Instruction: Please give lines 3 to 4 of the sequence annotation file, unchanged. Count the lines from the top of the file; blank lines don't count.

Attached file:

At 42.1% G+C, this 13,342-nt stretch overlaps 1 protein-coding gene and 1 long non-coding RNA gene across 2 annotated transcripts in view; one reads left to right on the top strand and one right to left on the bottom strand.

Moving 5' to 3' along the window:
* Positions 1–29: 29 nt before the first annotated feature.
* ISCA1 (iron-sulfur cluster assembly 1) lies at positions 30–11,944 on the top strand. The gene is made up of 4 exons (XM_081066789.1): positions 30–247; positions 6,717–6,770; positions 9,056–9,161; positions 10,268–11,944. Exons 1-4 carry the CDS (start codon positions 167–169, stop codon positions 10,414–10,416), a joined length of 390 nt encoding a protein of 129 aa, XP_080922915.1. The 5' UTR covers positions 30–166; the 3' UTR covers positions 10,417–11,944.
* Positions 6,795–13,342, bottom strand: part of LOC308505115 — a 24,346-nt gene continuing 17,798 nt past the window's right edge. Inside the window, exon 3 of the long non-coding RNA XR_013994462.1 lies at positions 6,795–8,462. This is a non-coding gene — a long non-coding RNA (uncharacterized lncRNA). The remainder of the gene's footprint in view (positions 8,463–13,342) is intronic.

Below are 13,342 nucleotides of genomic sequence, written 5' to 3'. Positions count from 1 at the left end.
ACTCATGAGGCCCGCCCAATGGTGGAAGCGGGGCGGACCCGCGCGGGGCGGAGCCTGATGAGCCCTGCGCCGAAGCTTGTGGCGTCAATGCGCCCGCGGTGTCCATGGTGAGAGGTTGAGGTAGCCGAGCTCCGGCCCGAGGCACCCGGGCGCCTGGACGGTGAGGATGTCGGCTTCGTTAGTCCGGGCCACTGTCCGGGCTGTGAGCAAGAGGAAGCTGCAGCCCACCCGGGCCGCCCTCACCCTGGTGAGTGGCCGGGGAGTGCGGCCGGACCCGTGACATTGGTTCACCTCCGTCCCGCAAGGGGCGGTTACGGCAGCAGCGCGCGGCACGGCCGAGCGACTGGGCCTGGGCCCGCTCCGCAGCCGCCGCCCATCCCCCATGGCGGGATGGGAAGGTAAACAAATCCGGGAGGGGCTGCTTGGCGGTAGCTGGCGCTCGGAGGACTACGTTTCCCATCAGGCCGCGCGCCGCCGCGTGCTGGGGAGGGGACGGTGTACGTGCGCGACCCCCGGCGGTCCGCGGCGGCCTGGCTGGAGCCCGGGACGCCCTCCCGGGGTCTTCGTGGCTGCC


* Positions 1–29: 29 nt before the first annotated feature.
* ISCA1 (iron-sulfur cluster assembly 1) lies at positions 30–11,944 on the top strand. The gene is made up of 4 exons (XM_081066789.1): positions 30–247; positions 6,717–6,770; positions 9,056–9,161; positions 10,268–11,944. Exons 1-4 carry the CDS (start codon positions 167–169, stop codon positions 10,414–10,416), a joined length of 390 nt encoding a protein of 129 aa, XP_080922915.1. The 5' UTR covers positions 30–166; the 3' UTR covers positions 10,417–11,944.